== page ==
CRRC SRI provides the braking system, coupler, anti-vibration system, electricity system, passenger information system (PIS) and other core components of the 600 km/h maglev train. CRRC technicians spent 19 months developing the magnetic poles for whirlpool brakes on the maglev train, which can be recycled in an -25 C to 170 C environment and can withstand vibrations. The maglev train’s power supply system is one of the key systems important to the safe operation of the train. When the speed exceeds 100 km/h, a non-contact power supply is adopted. The train receiver system developed by CRRC SRI has good environmental adaptability and can work smoothly from -25 C to 45 C, CRRC SRI claimed.

Researchers developed an articulated coupler for the train by using forged aluminium alloys as the key structural part, which ensured that the relative motion between the train cars is less than 1millimetre, according to Jiang Yulong, the project leader of coupler at CRRC SRI. The coupler length is only 280 millimetres, and weighs less than 30 kg, which meets the extremely spatial requirements of the maglev train.

To enable smooth telecommunication at high speeds, the trains Wi-Fi system is connected to the 5G wide-area network and moreover, passengers can charge their mobile phones wirelessly. After system optimisation, the final technical set was determined in January 2021, and the complete system then started a six-month test, according to CRRC.

In terms of global maglev train-related patents, China leads with 43.52% of patent applications by 2021, followed by Japan with 20.57%, according to report sent to Global Times by PatSnap, an intelligent property data service provider.

Japan’s patents focus on the research and development of superconducting materials and basic science, while China’s patents focused more on practice, including permanent magnets, rail beams, traffic engineering and suspension frame, per the PatSnap report.

According to the video documentary Mega Future Trains | Megastructures | Free Documentary posted on the Free Documentary You Tube channel of 25 December 2020, the SiemensThyssenkrupp JV had hoped to get the job to build the 170 km long Shanghai – Hangzhou maglev for which China had budgeted US$4 billion and proposed over 1,200 km long Shanghai – Beijing maglev expected to cost US$22 billion.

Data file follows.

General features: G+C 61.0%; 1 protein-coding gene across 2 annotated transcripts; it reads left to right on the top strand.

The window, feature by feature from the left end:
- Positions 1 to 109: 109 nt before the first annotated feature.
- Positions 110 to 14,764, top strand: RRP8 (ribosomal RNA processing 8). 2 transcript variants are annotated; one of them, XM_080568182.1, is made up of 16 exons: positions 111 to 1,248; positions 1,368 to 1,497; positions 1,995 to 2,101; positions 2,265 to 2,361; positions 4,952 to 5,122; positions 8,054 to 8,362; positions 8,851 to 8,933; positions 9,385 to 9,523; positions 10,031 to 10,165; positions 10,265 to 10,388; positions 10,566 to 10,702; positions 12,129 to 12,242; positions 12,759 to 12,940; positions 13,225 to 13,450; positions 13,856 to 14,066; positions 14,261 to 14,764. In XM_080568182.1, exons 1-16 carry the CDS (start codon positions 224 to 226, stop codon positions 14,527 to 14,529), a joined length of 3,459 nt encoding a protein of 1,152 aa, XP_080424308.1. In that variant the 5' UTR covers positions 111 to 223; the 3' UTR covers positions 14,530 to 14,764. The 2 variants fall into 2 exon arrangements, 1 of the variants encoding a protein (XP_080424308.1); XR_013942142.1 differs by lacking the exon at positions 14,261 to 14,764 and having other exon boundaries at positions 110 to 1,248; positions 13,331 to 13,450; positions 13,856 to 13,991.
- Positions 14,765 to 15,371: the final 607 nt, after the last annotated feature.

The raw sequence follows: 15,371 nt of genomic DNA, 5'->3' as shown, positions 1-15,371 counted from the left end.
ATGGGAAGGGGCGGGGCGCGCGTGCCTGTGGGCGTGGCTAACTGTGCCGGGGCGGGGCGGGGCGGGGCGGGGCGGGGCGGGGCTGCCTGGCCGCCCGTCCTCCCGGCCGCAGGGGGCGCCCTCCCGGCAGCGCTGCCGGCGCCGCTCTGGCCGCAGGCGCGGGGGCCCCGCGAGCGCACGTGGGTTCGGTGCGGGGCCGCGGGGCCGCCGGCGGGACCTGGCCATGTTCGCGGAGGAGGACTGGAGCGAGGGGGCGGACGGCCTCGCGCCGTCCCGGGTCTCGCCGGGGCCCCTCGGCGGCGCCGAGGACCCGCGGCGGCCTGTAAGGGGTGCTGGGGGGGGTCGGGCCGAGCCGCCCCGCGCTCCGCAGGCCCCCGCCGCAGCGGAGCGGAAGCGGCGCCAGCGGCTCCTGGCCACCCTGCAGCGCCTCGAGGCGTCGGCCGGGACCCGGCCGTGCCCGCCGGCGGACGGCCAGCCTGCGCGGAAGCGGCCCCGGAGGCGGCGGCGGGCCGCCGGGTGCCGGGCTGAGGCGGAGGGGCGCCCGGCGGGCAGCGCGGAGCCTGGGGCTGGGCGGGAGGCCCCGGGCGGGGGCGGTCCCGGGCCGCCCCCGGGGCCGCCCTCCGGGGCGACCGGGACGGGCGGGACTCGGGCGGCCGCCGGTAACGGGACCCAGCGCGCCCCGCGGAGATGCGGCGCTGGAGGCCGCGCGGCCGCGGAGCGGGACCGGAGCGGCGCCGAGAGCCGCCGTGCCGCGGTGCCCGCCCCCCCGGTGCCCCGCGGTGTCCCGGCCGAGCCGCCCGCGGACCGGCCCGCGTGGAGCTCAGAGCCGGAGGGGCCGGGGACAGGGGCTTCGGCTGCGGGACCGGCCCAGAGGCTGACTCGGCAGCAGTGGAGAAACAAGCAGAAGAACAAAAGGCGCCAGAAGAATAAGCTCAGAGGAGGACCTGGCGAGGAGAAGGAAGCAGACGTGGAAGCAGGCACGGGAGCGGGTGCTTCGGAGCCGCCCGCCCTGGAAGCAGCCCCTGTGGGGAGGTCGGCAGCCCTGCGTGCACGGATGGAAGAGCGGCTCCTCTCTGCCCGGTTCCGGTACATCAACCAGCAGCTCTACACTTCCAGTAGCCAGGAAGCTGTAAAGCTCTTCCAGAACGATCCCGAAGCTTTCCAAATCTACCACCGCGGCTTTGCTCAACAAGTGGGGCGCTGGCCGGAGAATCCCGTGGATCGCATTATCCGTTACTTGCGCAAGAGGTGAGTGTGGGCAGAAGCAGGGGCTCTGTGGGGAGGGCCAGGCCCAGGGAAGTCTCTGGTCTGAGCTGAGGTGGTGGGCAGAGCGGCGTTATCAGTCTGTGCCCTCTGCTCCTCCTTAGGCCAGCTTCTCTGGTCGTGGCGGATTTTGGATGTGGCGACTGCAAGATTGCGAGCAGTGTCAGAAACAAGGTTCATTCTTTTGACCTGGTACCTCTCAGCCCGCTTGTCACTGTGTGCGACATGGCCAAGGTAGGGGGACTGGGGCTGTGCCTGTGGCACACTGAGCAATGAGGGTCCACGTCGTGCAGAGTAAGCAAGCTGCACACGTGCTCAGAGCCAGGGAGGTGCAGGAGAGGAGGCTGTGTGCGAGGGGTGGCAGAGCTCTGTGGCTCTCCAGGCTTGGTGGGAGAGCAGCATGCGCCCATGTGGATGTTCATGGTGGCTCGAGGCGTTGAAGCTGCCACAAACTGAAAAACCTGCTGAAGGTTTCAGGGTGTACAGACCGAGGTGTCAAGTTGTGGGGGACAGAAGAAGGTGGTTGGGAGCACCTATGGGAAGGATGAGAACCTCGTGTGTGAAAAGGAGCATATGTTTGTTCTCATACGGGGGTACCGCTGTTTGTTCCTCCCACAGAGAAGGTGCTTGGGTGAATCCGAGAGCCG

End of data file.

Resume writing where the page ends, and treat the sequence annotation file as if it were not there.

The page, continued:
However, according to Zhang Xiaoxing, a lecturer of the School of Architecture at the South China University of Technology, the CRRC’s 600 km/h high-speed maglev transportation system will be more likely first used in Guangzhou-Shenzhen-Hong Kong and Shanghai-Hangzhou high-speed maglev channels, as the high-quality development of core cities and town clusters along the routes is the decisive factor in the maglev’s commercial viability.

Lu Huapu, director of the Transportation Research Institute of Tsinghua University, told the Global Times that the development of the high-speed transportation system helps China realise the “National 123 transportation circle,” which was proposed in the national guideline.

The “National 123” transportation circle, stands for one-hour commute within the city, two-hour trip between city clusters and three-hour travel to major cities nationwide, and the maglev network can greatly improve the quality and efficiency of transportation and change the characteristics of economic and geographical location and regional competitiveness, according to Lu.

The system will also help consolidate China’s leading position in high-speed rail technology and is of great significance to promote the development and upgrading of related industries, analysts said.

Not yet for export

However, Zhao Jian, a professor with Beijing Jiaotong University, said that it is unlikely to export China’s maglev train and relevant technologies in the near future, since other countries lack the scale to make the maglev lines profitable, since maglev lines can earn money only when a network of high-speed transportation is formed, with huge passenger flows.